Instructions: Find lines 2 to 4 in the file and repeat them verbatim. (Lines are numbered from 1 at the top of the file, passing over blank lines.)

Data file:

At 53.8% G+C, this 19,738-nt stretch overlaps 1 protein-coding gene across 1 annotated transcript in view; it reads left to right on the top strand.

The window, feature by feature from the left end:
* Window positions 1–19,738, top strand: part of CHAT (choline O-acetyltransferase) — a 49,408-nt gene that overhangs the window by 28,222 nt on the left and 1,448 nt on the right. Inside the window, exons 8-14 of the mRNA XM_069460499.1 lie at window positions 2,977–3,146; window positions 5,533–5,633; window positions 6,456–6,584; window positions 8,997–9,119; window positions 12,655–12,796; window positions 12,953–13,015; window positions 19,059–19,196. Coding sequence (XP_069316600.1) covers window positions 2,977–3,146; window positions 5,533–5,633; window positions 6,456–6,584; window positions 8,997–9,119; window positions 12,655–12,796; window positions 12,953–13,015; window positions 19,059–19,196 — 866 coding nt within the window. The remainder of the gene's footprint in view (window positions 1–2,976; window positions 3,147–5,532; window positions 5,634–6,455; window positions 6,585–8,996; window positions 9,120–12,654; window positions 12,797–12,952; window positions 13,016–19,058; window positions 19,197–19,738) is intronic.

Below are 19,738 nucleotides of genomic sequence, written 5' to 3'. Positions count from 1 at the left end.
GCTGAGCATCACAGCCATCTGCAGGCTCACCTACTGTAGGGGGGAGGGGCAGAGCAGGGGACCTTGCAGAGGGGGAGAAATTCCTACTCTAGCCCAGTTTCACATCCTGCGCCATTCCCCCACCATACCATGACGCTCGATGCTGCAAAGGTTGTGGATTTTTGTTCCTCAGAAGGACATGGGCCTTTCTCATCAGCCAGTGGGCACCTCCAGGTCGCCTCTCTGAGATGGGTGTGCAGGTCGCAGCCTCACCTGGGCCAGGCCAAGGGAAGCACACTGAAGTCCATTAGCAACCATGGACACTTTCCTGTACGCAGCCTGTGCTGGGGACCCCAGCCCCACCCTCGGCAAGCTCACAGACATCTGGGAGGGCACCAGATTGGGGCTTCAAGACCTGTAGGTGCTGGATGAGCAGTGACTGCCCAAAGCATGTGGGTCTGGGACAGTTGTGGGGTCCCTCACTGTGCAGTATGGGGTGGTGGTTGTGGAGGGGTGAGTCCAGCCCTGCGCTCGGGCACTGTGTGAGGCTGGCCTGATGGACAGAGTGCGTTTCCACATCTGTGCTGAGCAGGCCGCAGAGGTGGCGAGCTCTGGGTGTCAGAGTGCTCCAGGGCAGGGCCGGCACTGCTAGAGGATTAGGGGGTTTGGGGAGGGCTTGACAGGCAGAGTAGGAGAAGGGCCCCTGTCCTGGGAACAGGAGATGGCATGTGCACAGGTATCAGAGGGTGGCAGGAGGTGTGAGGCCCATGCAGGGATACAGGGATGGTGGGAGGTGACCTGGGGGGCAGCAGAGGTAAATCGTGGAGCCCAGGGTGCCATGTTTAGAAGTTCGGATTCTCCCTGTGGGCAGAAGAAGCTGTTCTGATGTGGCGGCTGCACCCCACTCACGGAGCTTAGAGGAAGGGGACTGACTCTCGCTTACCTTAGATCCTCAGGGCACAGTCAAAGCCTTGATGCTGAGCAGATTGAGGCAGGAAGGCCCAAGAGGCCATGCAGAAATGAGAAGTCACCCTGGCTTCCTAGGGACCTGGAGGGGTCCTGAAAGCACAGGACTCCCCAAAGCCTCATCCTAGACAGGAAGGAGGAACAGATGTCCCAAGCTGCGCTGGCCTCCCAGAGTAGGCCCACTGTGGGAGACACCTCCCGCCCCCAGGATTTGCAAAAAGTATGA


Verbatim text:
The window, feature by feature from the left end:
* Window positions 1–19,738, top strand: part of CHAT (choline O-acetyltransferase) — a 49,408-nt gene that overhangs the window by 28,222 nt on the left and 1,448 nt on the right. Inside the window, exons 8-14 of the mRNA XM_069460499.1 lie at window positions 2,977–3,146; window positions 5,533–5,633; window positions 6,456–6,584; window positions 8,997–9,119; window positions 12,655–12,796; window positions 12,953–13,015; window positions 19,059–19,196. Coding sequence (XP_069316600.1) covers window positions 2,977–3,146; window positions 5,533–5,633; window positions 6,456–6,584; window positions 8,997–9,119; window positions 12,655–12,796; window positions 12,953–13,015; window positions 19,059–19,196 — 866 coding nt within the window. The remainder of the gene's footprint in view (window positions 1–2,976; window positions 3,147–5,532; window positions 5,634–6,455; window positions 6,585–8,996; window positions 9,120–12,654; window positions 12,797–12,952; window positions 13,016–19,058; window positions 19,197–19,738) is intronic.

Below are 19,738 nucleotides of genomic sequence, written 5' to 3'. Positions count from 1 at the left end.